Why Your Resume Shouldn’t Be Chronological or Functional

Manilla.com

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Peter Alfred Hess

Peter Alfred Hess

 

Deciding on the right resume style for your work experience is often just as frustrating as trying on jeans at your local mall. You take both a size six and a size eight into the fitting room — one is too small and the other is too big. Nothing ever fits perfectly.

The same frustration occurs while you sit in front of your computer, debating between a functional or chronological resume — neither of them really fits, and neither is effective. Your resume should be a compilation of your most relevant experience, placed in the order that is most effective and easy to follow for the hiring manager.

We call this a “combined resume” because it combines all of the strengths of a functional and chronological resume into one document that will actually get you interviews. Here are some resume tips that will get you noticed.

HOW TO WRITE A COMBINED RESUME

Step 1: Determine the relevance

Read through the job posting and identify your most relevant experiences that align with what the hiring manager is looking for in a candidate. Make sure you can draw parallels between yourself and all of the requirements from academic background to daily tasks.

Here comes the tricky part: You want as much of this information as possible to appear on the first page of your resume.

Step 2: Create a value statement.

Delete your objective statement and create a five-sentence introduction to your resume that states you meet all of the minimum requirements for the role. Use this checklist to help.

  • Number of years of experience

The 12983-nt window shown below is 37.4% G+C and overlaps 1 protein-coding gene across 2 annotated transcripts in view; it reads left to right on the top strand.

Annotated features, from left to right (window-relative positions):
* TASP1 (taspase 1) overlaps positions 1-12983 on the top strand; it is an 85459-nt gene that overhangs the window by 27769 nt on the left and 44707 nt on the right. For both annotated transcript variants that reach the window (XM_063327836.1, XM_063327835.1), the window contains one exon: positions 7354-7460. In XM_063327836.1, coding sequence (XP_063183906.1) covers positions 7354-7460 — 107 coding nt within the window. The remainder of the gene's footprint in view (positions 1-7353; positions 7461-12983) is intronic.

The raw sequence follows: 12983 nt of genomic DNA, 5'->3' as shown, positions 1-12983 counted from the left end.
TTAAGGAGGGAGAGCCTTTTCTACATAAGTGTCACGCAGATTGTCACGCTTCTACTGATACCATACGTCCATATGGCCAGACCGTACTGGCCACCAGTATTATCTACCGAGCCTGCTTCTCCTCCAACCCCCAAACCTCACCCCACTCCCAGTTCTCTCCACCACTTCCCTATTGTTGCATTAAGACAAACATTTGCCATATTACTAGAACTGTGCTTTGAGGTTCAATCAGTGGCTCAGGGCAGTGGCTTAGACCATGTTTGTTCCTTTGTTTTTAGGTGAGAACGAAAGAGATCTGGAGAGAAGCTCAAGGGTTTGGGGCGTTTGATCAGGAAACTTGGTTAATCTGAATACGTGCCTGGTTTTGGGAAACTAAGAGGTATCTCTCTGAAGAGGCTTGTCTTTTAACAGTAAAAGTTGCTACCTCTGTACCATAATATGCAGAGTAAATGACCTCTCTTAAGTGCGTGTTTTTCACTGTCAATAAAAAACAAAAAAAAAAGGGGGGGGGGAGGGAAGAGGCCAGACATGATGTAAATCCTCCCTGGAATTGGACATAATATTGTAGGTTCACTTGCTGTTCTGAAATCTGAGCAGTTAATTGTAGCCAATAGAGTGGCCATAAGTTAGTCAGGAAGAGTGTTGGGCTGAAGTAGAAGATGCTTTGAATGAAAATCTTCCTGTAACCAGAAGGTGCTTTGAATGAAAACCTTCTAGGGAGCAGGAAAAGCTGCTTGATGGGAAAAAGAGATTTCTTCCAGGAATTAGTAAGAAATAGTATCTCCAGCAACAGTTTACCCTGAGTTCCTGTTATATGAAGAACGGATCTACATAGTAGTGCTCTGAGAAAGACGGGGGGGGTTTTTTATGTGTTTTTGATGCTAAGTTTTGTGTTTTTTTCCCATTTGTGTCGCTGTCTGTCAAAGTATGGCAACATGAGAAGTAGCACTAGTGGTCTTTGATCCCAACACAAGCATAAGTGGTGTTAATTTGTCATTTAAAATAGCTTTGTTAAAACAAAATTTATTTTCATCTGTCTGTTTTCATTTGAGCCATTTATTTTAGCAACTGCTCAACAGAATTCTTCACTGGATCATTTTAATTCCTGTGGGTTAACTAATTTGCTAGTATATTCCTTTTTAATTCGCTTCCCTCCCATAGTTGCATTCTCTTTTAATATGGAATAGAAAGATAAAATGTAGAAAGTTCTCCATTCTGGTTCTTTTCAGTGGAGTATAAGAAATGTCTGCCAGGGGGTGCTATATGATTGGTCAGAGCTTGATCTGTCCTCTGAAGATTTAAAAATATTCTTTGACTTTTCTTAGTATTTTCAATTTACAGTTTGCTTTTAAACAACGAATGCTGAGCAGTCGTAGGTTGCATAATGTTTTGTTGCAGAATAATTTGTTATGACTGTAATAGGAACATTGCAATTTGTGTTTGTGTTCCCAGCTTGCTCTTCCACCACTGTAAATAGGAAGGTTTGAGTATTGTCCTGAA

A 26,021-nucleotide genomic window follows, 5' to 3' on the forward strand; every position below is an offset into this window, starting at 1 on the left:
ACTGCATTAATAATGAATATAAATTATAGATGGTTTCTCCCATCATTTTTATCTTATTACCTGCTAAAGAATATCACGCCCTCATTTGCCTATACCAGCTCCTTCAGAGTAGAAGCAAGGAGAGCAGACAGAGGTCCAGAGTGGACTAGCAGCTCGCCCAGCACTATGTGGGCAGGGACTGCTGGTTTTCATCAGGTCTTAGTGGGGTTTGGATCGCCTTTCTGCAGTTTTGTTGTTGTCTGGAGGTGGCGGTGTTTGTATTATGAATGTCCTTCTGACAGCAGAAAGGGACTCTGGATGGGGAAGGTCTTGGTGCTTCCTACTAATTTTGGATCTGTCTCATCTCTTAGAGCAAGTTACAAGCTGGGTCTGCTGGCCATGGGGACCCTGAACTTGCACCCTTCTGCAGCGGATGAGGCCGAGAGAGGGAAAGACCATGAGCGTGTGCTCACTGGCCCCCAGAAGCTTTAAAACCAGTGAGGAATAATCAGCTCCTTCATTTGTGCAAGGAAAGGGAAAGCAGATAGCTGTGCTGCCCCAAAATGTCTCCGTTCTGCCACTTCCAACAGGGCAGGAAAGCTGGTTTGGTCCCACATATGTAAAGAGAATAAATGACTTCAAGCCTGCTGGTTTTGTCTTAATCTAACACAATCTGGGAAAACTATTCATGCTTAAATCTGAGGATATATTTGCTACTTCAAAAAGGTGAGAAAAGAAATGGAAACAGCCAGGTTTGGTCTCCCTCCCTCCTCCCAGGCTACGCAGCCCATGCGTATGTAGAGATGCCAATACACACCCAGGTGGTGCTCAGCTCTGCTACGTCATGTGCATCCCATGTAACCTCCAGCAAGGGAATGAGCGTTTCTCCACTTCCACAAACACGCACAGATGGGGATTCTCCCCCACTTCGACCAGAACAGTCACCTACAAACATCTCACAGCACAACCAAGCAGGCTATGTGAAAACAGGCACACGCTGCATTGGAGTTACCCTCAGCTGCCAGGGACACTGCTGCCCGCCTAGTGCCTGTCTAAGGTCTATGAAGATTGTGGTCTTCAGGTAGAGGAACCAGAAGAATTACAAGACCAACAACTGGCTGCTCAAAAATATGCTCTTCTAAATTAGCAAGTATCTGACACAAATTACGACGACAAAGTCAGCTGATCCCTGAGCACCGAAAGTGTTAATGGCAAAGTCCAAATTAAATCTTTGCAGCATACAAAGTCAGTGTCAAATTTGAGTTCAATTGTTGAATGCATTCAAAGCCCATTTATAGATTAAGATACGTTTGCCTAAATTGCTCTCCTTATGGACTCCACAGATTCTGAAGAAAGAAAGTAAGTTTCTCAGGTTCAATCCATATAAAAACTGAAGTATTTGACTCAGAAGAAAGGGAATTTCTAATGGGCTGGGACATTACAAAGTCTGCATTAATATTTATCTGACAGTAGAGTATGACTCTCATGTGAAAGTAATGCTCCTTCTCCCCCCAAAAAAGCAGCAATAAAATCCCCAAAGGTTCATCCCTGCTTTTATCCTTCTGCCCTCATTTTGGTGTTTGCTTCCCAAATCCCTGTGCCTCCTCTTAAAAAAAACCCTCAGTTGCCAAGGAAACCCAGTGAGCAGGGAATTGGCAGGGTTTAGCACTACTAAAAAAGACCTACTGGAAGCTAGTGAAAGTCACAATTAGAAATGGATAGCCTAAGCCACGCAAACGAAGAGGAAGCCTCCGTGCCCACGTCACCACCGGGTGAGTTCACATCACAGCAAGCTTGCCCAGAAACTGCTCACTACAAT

• Industry expertise
  • Current role and title
  • Academic background
  • Most impressive related achievement

Step 3: List the right keywords.

Identify the most important keywords embedded within the job posting and place them into a Core Skills table below your value statement. Only include the keywords that pertain to your experience.

Step 4: Highlight significant achievements.

Similar to a functional resume, you want to highlight your most relevant skills and achievements, regardless of where they appear on your timeline. You can do this by creating a “Significant Achievements” section that states your top three experiences that show you are perfect for the role. Ensure you attribute these points to a specific role that is listed within your experience section to give it context.

Step 5: Keep your experience in order.

After highlighting your significant achievements, you must tell the hiring manager what you currently do for a living. This will inevitably be the question at the top of her mind, and there’s no better way to answer this question than chronologically.

Work backward from your most recent role to a maximum of 10 years prior. Under each role, include a brief scope of your accountabilities, and then focus on your contributions, achievements and improvements throughout your time with the company. If your most recent experience is academic, then place your education section before your work experience.

Conclusion:

Your resume will always have elements of a chronological and a functional resume, but you shouldn’t feel like you are stuck to a template. A resume begins as a blank document, and you have the power to shape the information to explain your career history in the most effective way possible.

ResumeTarget.com provides professional resume writing services for clients of all career levels across North America. We are the only resume writing company that offers a professionally written resume coupled with the guidance of recruiters, to guarantee that your resume will get results.

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